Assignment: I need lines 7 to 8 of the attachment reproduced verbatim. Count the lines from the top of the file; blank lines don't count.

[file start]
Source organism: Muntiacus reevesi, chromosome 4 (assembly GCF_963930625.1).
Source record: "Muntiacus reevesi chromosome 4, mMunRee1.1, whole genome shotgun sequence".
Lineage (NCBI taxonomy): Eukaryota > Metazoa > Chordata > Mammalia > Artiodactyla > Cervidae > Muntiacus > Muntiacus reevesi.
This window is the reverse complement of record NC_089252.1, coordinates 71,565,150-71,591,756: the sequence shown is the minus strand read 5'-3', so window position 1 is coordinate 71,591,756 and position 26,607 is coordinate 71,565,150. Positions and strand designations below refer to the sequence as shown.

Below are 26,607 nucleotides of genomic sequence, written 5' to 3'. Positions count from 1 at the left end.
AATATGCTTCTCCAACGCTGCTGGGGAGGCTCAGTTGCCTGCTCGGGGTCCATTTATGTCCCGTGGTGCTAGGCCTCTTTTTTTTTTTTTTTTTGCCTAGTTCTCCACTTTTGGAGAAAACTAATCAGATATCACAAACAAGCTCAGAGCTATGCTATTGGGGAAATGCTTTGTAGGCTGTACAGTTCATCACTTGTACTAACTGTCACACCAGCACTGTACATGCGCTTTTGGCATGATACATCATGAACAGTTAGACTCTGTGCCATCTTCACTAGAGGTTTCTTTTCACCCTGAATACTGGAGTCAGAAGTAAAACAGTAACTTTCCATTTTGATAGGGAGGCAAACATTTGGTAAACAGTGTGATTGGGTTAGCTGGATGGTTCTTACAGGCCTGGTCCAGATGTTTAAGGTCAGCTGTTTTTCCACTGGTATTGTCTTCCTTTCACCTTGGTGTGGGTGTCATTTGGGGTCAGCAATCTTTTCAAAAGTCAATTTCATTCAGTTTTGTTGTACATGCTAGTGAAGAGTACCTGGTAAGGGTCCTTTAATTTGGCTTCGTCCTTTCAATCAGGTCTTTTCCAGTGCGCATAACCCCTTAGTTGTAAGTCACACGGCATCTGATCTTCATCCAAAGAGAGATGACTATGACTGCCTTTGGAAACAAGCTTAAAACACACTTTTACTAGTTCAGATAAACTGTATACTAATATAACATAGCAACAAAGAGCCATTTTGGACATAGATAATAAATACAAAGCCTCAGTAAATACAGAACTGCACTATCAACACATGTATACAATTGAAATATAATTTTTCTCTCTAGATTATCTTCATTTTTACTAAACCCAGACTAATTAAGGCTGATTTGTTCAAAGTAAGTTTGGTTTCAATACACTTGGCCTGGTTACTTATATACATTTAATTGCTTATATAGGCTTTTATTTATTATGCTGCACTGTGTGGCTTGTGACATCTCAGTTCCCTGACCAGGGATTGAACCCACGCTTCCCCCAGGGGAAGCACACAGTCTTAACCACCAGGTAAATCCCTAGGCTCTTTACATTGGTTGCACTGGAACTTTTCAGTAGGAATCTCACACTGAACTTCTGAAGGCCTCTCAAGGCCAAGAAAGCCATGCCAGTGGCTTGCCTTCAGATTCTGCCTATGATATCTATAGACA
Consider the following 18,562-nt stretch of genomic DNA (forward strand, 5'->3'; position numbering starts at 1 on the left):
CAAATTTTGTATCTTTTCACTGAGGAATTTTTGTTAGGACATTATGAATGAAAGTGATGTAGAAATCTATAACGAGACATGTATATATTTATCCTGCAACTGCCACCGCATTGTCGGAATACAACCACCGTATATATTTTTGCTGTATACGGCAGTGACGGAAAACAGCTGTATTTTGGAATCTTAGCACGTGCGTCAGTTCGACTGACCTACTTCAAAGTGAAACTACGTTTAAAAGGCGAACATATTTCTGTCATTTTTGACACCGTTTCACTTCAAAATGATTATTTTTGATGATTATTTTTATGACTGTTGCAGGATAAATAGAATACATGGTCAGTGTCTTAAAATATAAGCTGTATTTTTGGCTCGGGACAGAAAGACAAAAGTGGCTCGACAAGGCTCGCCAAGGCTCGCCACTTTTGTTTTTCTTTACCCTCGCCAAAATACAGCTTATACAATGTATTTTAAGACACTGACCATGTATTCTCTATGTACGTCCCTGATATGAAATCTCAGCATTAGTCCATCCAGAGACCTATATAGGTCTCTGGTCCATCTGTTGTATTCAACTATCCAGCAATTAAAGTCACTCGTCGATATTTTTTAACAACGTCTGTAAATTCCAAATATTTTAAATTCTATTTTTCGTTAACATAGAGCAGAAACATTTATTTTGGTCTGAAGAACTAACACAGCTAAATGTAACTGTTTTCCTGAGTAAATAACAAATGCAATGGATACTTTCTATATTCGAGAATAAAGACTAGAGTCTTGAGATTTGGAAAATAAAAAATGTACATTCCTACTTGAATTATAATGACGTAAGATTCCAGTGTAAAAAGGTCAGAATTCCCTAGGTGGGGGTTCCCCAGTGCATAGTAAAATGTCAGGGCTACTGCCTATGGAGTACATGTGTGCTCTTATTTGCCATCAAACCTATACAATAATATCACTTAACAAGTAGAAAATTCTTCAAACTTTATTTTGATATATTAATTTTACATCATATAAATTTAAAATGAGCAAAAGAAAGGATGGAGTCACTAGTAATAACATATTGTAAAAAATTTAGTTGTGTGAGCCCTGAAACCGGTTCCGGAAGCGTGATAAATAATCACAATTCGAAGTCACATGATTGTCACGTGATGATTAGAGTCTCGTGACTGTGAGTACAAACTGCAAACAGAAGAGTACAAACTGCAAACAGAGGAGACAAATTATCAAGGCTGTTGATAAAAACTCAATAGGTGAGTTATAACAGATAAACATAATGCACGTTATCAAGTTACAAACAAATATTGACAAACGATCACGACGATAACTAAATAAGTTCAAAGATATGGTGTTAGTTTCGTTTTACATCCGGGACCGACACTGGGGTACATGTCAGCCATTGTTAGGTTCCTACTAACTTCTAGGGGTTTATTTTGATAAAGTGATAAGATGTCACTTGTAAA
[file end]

Consider the following 18,562-nt stretch of genomic DNA (forward strand, 5'->3'; position numbering starts at 1 on the left):
CAAATTTTGTATCTTTTCACTGAGGAATTTTTGTTAGGACATTATGAATGAAAGTGATGTAGAAATCTATAACGAGACATGTATATATTTATCCTGCAACTGCCACCGCATTGTCGGAATACAACCACCGTATATATTTTTGCTGTATACGGCAGTGACGGAAAACAGCTGTATTTTGGAATCTTAGCACGTGCGTCAGTTCGACTGACCTACTTCAAAGTGAAACTACGTTTAAAAGGCGAACATATTTCTGTCATTTTTGACACCGTTTCACTTCAAAATGATTATTTTTGATGATTATTTTTATGACTGTTGCAGGATAAATAGAATACATGGTCAGTGTCTTAAAATATAAGCTGTATTTTTGGCTCGGGACAGAAAGACAAAAGTGGCTCGACAAGGCTCGCCAAGGCTCGCCACTTTTGTTTTTCTTTACCCTCGCCAAAATACAGCTTATACAATGTATTTTAAGACACTGACCATGTATTCTCTATGTACGTCCCTGATATGAAATCTCAGCATTAGTCCATCCAGAGACCTATATAGGTCTCTGGTCCATCTGTTGTATTCAACTATCCAGCAATTAAAGTCACTCGTCGATATTTTTTAACAACGTCTGTAAATTCCAAATATTTTAAATTCTATTTTTCGTTAACATAGAGCAGAAACATTTATTTTGGTCTGAAGAACTAACACAGCTAAATGTAACTGTTTTCCTGAGTAAATAACAAATGCAATGGATACTTTCTATATTCGAGAATAAAGACTAGAGTCTTGAGATTTGGAAAATAAAAAATGTACATTCCTACTTGAATTATAATGACGTAAGATTCCAGTGTAAAAAGGTCAGAATTCCCTAGGTGGGGGTTCCCCAGTGCATAGTAAAATGTCAGGGCTACTGCCTATGGAGTACATGTGTGCTCTTATTTGCCATCAAACCTATACAATAATATCACTTAACAAGTAGAAAATTCTTCAAACTTTATTTTGATATATTAATTTTACATCATATAAATTTAAAATGAGCAAAAGAAAGGATGGAGTCACTAGTAATAACATATTGTAAAAAATTTAGTTGTGTGAGCCCTGAAACCGGTTCCGGAAGCGTGATAAATAATCACAATTCGAAGTCACATGATTGTCACGTGATGATTAGAGTCTCGTGACTGTGAGTACAAACTGCAAACAGAAGAGTACAAACTGCAAACAGAGGAGACAAATTATCAAGGCTGTTGATAAAAACTCAATAGGTGAGTTATAACAGATAAACATAATGCACGTTATCAAGTTACAAACAAATATTGACAAACGATCACGACGATAACTAAATAAGTTCAAAGATATGGTGTTAGTTTCGTTTTACATCCGGGACCGACACTGGGGTACATGTCAGCCATTGTTAGGTTCCTACTAACTTCTAGGGGTTTATTTTGATAAAGTGATAAGATGTCACTTGTAAA